Korval has it particularly bad, as Pat Rin points out at the end, because they’re used to living on Liad and having the Code to consult on questions like this, but now they’re on Surebleak and the answers are different. (Something that’s foreshadowed all the way through the story, as Quin keeps finding moments where proper Liaden behaviour doesn’t quite fit the circumstance.) I’m not surprised that it was Kareen who’s been given the job of figuring out their situation; if anybody knows about proper conduct, it’s her. It’s interesting, though, that she’s specifically stated to have been ordered by the Delms to study the question: Is that just them putting an official stamp on the enterprise, or did they find that she was unwilling to get started?

I suppose if there’s any course of study that might help prepare one for running a planet, Generalist might be it. It’s been a while since we’ve encountered a professional Generalist; I’m pretty sure the last one was Quin’s many-times-grandfather Jela.

On the question of Surebleak’s seasons, I find this story inconclusive; all we hear about the weather is that it’s recently turned good after a long bad stretch, which doesn’t say much on a planet with weather like Surebleak’s, and anyway it’s not clear precisely how long after Ghost Ship it takes place, so there’d be no way of comparing.

Tomorrow: “The Rifle’s First Wife”

Ghost Ship – Chapter 40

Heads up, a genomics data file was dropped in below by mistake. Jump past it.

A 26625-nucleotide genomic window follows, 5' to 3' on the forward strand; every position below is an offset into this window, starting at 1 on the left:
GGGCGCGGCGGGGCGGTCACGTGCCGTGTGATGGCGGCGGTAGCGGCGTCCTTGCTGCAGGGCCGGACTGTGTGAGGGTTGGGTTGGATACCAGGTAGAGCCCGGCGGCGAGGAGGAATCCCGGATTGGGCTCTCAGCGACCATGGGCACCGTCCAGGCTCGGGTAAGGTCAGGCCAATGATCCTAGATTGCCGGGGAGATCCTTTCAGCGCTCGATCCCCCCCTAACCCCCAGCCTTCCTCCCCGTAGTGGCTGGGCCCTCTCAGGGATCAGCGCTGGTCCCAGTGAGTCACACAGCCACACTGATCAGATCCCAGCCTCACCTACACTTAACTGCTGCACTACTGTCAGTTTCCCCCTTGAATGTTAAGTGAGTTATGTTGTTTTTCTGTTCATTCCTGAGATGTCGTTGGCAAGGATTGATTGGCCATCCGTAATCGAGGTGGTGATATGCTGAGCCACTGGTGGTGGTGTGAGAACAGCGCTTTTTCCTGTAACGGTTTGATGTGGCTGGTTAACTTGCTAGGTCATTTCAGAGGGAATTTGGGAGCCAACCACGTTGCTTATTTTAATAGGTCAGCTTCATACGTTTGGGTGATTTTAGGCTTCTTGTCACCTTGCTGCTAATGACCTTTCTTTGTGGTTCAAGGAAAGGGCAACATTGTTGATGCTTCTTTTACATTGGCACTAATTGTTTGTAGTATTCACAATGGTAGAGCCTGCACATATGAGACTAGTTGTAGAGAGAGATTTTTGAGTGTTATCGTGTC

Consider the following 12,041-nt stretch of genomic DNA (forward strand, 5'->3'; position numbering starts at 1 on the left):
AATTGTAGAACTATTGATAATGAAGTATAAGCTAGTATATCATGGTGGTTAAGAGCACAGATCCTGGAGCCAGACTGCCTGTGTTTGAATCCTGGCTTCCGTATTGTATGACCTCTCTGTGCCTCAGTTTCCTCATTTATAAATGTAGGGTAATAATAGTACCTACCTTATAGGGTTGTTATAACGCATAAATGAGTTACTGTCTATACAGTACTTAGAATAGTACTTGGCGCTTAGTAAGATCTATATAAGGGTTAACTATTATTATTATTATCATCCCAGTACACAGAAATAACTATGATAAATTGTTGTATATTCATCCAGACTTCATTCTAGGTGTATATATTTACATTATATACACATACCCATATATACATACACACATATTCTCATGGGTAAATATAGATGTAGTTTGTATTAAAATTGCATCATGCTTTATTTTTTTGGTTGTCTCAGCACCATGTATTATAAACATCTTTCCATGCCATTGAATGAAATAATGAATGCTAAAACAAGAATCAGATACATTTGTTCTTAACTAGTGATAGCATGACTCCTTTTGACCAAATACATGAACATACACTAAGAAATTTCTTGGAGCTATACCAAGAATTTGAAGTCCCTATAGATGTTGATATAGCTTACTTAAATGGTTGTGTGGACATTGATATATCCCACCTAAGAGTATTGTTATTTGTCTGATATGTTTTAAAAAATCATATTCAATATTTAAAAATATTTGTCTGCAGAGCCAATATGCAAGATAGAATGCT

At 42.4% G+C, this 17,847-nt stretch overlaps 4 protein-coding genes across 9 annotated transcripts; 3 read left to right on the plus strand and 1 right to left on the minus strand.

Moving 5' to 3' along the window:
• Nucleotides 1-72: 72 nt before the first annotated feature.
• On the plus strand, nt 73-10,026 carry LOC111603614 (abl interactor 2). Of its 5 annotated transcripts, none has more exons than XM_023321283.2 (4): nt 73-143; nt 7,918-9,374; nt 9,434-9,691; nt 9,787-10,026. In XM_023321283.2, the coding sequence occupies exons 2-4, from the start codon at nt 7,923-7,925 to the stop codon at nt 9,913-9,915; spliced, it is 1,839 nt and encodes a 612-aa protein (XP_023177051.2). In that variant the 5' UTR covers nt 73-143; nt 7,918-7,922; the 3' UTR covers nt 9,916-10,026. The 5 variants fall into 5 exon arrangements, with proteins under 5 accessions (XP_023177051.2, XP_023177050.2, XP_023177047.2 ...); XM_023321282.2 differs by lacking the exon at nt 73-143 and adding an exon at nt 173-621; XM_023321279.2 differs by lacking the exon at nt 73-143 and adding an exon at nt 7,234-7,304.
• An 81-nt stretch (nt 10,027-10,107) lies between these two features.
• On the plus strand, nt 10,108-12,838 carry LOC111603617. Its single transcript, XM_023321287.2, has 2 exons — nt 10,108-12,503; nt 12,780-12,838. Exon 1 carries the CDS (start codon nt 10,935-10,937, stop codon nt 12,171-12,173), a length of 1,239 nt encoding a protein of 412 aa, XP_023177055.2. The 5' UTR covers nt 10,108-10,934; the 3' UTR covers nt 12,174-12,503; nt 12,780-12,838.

Jelaza Kazone

In which various preparations are made.

And while Val Con is off dealing with his metaphorical bombshell, Miri is stuck with another one – which is going to become rather less metaphorical if it’s not dealt with promptly.

This is one of Korval’s weak points at the moment: there aren’t very many members of the clan, all things considered, and there is such a lot to do. And if it should happen that something comes up when everybody who could do it is already elsewhere, there’s going to be serious trouble. (Come to think of it, this situation was somewhat foreshadowed earlier, with the difficulty they had lining up a suitable group to go and retrieve the children from their hiding place.) Now I’m maybe a bit surprised that the Department hasn’t tried to do anything with that, but then again maybe they don’t have any good ideas about what trouble they could cause that would require a specific clanmember to deal with; they only stumbled on this one by accident.